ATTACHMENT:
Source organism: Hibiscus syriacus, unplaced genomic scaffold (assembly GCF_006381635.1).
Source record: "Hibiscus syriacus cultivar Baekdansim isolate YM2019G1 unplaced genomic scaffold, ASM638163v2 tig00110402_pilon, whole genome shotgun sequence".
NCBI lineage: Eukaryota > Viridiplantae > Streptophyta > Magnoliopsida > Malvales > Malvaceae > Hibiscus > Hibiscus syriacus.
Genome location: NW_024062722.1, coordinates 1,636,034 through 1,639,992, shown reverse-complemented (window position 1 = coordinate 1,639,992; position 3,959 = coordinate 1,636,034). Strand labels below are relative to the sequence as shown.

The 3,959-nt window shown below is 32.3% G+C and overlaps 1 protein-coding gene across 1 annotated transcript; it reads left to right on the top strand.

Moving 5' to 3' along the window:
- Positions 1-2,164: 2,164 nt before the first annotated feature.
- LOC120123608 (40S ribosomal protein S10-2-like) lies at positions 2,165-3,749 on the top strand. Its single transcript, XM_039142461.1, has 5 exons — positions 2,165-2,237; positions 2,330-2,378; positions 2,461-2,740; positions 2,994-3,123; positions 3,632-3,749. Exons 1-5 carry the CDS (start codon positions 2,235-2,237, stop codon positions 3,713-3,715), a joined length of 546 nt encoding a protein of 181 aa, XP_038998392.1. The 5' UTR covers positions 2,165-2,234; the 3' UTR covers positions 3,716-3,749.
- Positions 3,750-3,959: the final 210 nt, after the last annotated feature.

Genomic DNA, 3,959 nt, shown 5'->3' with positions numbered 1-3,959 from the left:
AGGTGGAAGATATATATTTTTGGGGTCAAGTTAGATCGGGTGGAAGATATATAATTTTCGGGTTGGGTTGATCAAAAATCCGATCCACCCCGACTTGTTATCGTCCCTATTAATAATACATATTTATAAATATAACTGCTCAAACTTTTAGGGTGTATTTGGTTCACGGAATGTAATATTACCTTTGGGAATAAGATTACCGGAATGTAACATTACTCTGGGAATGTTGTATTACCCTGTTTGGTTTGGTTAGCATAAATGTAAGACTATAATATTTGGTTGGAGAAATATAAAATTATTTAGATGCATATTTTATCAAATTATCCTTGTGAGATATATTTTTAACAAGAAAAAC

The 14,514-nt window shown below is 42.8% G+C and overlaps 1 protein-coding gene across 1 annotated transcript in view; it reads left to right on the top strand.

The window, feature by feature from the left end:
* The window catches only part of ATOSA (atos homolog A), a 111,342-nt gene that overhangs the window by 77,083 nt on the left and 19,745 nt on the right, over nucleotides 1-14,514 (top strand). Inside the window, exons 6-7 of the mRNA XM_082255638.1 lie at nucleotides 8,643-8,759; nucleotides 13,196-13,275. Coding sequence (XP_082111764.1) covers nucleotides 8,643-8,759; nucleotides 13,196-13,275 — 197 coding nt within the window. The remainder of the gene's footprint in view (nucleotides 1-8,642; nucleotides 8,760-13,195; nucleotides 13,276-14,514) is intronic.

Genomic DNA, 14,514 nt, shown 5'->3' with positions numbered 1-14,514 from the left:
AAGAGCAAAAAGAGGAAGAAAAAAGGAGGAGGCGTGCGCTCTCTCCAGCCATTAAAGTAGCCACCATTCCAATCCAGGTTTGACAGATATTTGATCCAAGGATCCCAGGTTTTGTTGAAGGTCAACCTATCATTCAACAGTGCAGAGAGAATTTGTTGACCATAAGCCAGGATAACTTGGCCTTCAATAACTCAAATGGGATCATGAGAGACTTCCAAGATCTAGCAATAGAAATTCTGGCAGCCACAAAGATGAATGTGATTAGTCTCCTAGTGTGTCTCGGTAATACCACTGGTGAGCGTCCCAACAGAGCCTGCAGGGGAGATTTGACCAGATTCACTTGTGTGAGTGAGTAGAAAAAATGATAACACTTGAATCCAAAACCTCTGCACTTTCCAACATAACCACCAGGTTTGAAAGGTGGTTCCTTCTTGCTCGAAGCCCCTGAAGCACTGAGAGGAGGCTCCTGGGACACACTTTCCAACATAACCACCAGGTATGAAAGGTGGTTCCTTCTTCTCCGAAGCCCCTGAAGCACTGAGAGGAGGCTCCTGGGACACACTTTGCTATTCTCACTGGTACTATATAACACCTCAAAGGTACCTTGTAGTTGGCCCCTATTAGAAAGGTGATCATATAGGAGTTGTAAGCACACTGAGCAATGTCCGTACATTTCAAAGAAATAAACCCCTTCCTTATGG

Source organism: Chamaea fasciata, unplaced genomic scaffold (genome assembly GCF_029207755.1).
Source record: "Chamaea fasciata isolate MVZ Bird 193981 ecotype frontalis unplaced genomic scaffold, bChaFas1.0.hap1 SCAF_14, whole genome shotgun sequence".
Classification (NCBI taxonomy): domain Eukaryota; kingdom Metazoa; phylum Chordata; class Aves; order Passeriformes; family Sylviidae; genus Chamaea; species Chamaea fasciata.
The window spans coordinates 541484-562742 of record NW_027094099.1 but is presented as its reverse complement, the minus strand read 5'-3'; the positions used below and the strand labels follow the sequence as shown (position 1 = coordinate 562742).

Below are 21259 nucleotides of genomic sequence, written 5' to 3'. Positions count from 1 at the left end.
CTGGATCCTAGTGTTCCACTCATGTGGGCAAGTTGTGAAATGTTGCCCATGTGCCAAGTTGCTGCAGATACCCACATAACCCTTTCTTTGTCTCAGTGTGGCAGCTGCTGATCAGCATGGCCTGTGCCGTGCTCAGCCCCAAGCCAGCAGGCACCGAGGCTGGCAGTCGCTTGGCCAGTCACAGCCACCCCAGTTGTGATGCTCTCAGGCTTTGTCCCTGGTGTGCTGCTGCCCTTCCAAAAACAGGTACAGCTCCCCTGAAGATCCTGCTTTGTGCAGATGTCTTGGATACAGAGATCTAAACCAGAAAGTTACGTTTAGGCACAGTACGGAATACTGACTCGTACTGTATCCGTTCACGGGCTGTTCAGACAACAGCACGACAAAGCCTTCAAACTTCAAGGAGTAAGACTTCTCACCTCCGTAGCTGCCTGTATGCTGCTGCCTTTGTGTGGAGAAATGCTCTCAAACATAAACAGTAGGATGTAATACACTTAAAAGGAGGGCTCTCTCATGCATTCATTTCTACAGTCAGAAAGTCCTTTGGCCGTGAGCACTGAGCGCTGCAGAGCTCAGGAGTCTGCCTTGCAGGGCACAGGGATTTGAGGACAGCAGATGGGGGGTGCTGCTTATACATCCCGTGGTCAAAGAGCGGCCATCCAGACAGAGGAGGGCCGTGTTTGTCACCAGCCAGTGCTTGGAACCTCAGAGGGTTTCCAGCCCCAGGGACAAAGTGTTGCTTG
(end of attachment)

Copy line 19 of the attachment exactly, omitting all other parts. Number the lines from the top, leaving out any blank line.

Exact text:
Classification (NCBI taxonomy): domain Eukaryota; kingdom Metazoa; phylum Chordata; class Aves; order Passeriformes; family Sylviidae; genus Chamaea; species Chamaea fasciata.